What's the most fun you can have without a King-sized bed and a rubber chicken? Yep, you guessed it: I just spent a day studying an original set of hand-painted engravings from 1770 of Raphael's designs for the painted ornament for the loggia at the Vatican.
It took three of us just to carry the first volume onto the viewing table. This thing looked like the Queen Mary hoving into view. Raphael himself could have delivered it on a unicorn and I'd be no more impressed. It was the most awesome object I've ever seen.
Three volumes, (the first of which measured about 24" x 36"), meticulously engraved, and subsequently painted in vibrant gouache of Raphael's panel, ceiling and pilaster designs for the Vatican in a riotous mixture of earthy fauna, gauzy maidens, beardy gods and grotesque ornament of every imaginable type.
Can somebody please explain the Universe to me, because I'm a little confused: How is it that one of only three complete sets in the world of these spectacular engravings can sell in November of last year for only $25,000, when Damien Hirst can sell horse manure for a million? It makes me so mad. And why am I finding out four months too late? I would have gladly cashed in my daughter's college fund if I'd known.
"The loggia, or colonnaded porch, on the second story of the Apostolic Palace is one of the Vatican’s most remarkable art treasures; its decoration, designed by Raphael (1483—1520) and executed by his workshop in 1517- 1519, epitomizes the spirit of the Italian Renaissance in its synthesis of Christian and classical themes. The thirteen square vaults of Raphael’s loggia each contain four frescoes of scenes from the Bible, from the Creation to the Last Supper." [source]
|Noah's Ark scene from the Vatican loggia...|
|... and the same scene as depicted in the set of engravings|
"The Raphael Loggia consists of thirteen arches forming a gallery sixty-five meters long and four meters wide. Its construction was begun by architect and painter Donato Bramante in 1512, under Pope Julius II and was completed by Raphael under the reign of Leo X. Raphael began work on the frescoes in 1517.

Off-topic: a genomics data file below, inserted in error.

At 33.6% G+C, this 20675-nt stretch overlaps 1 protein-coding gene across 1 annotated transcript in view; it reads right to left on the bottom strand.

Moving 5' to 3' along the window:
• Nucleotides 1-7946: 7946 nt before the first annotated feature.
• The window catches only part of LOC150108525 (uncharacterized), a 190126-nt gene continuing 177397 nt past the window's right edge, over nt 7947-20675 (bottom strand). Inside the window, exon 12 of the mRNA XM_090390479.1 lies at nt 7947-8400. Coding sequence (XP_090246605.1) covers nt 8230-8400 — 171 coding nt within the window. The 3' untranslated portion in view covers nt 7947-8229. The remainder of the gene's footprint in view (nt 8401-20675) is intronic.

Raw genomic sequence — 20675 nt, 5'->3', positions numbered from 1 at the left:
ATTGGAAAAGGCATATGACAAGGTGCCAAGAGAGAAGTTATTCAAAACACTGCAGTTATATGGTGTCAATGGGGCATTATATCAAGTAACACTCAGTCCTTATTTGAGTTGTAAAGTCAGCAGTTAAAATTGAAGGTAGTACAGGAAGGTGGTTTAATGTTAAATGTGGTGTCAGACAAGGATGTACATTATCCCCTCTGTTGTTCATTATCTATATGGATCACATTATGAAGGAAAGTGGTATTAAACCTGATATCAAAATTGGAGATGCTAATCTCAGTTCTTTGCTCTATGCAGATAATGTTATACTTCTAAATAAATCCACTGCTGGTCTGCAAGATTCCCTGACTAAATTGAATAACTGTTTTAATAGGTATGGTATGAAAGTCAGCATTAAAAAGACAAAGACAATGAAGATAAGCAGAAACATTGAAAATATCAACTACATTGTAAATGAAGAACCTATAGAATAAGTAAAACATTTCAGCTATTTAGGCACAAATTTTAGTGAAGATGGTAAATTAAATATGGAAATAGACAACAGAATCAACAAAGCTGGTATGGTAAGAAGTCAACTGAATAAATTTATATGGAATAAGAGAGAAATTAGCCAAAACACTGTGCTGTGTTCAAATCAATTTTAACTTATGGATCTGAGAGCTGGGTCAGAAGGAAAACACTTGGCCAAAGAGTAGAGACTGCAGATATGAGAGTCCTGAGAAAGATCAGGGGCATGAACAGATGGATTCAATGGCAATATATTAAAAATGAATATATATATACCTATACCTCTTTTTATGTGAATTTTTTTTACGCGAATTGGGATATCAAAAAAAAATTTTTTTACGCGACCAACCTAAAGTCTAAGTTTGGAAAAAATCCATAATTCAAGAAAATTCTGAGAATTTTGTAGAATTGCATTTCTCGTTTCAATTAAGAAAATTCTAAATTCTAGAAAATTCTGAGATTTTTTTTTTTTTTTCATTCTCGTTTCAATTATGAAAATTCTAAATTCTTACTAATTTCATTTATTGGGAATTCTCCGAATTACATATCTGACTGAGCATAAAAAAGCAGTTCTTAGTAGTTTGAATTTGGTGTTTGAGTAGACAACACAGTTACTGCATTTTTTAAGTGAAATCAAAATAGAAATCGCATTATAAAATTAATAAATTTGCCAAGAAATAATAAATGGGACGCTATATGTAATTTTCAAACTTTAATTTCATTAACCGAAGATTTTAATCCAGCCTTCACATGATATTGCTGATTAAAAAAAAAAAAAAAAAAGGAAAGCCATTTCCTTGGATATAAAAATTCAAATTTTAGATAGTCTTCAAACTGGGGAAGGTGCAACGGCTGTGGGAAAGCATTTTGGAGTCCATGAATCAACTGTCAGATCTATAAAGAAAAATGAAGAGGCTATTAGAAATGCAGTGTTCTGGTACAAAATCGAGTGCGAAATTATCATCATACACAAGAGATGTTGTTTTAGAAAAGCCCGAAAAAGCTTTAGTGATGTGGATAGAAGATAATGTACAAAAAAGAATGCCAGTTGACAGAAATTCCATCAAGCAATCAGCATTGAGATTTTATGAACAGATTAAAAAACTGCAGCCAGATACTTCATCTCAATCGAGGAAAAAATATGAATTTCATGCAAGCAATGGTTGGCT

"The plates, designed by P. Camporesi, G. and L. Savorelli Teseo and engraved by G. Volpato (1733-1803) and G. Ottaviani (1735-1808), depict, in a vibrant color gouache, the pilasters, paneling, ceiling panels and two doorways with floral, figural and architectural motifs. Where human figures in the original frescoes were compromised by weathering and erosion, engravers Volpato and Ottaviani replaced them with elements from the Vatican tapestries designed by Raphael.
"While Raphael's Vatican frescos were admired in their time, they were ultimately overshadowed by the work of Michaelangelo until the Neoclassicists of the eighteenth and nineteenth centuries rediscovered the Renaissance, and Raphael earned his place as the era's greatest artist of them all.
""Raphael is categorically the greatest painter of the last millennium, and the Loggia is his most significant legacy," says Antonio Paolucci, director of the Vatican Museums and esteemed art historian.
"And yet the Loggia is the least known of Raphael's works. Millions of visitors to the Vatican Museums pass by it every year, but cannot go inside. Looking from Saint Peter's Square, it is in the second of the three glassed-in hallways across from the building in which the pope resides. When it was constructed, in the early part of the sixteenth century, it overlooked a garden. The thirteen arches of the Loggia frescoed by Raphael were not enclosed in glass until the nineteenth century. Originally, they were open to the luminous Roman sky, which made their colors even more brilliant" (Sandro Magister, Chiesa Espressonline)."
It has been notoriously difficult to find any images of Raphael's loggia work - the fact that the loggia are closed to the public and sealed behind glass has not helped - but Abbeville Press has published what looks like a fine book on the subject.